When they kill an elephant, they destroy a family
Tell the U.S. Fish and Wildlife Service that American trophy hunters shouldn’t be killing ANY endangered elephants in Africa.
The Threat to Elephants
Just a few decades ago, millions of African elephants roamed the planet. Now, only about 415,000 African elephants remain.1
But there are Americans who still want to hunt and kill them.
Under a court order, the FWS announced in March it would consider offering permits to import elephant “trophies” on a case-by-case basis.
Trophy Hunting Destroys Elephant Families
New research shows that killing one elephant can have long-lasting, harmful impacts on elephant society as a whole.
Baby elephants thrive in families — called herds. But when a baby elephant’s mother is killed, an orphaned elephant likely won’t get access to the resources it needs to live a full life.2,3 This lack of resources can lead to difficulty surviving illnesses, stress, delayed calving and even difficulty keeping their future calves alive.
So, the death of a calf’s mother — often at the hands of humans, including those who want to hunt them for sport — can impact a baby elephant for the rest of its life. That puts the survival of the entire species in further danger, as elephant families start to break down.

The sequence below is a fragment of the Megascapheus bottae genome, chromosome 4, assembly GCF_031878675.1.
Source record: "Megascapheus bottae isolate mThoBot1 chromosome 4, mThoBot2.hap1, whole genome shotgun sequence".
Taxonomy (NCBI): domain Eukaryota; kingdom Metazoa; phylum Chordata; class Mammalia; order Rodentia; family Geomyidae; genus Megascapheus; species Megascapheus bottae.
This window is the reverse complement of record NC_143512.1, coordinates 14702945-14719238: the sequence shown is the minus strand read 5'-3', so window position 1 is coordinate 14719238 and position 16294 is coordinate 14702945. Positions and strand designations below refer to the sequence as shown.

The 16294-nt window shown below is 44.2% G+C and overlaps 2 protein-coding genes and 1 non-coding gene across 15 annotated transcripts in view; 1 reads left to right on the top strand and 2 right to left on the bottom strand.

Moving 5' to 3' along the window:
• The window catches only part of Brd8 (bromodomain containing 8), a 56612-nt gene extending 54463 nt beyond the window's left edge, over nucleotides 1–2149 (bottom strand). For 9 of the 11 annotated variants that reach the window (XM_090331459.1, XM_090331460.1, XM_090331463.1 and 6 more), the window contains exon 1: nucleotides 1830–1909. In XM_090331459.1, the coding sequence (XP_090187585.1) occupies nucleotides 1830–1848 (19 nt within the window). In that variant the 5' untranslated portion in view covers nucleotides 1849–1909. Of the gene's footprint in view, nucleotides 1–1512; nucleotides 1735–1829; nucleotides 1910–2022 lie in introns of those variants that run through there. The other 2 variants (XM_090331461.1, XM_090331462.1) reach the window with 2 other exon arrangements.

How You Can Help
With elephant populations vulnerable to extinction, it’s clear we need to act. Right now, the U.S. Fish and Wildlife Service (FWS) has the ability to decide whether hunting permits are issued for African elephants.
At Environmental Action, we have a two-pronged approach. First, we’re working to pass the Prohibiting Threatened and Endangered Creature Trophies (ProTECT) act, which would ban taking for trophy and the importation of any endangered or threatened species.
But until then, the FWS could begin issuing permits to hunt African elephants at any time. That’s why we’re petitioning the FWS to do the right thing.
1. “African Elephant,” World Wildlife Fund, Accessed June 28, 2018.
2. Shifra Z. Goldenberg and George Wittemyer, “Orphaning and natal group dispersal are associated with social costs in female elephants,” Animal Behaviour, Volume 143, September 2018.
3. Joshua Rapp Learn, “Elephant orphans face added challenge: bullying,” National Geographic, October 4, 2018.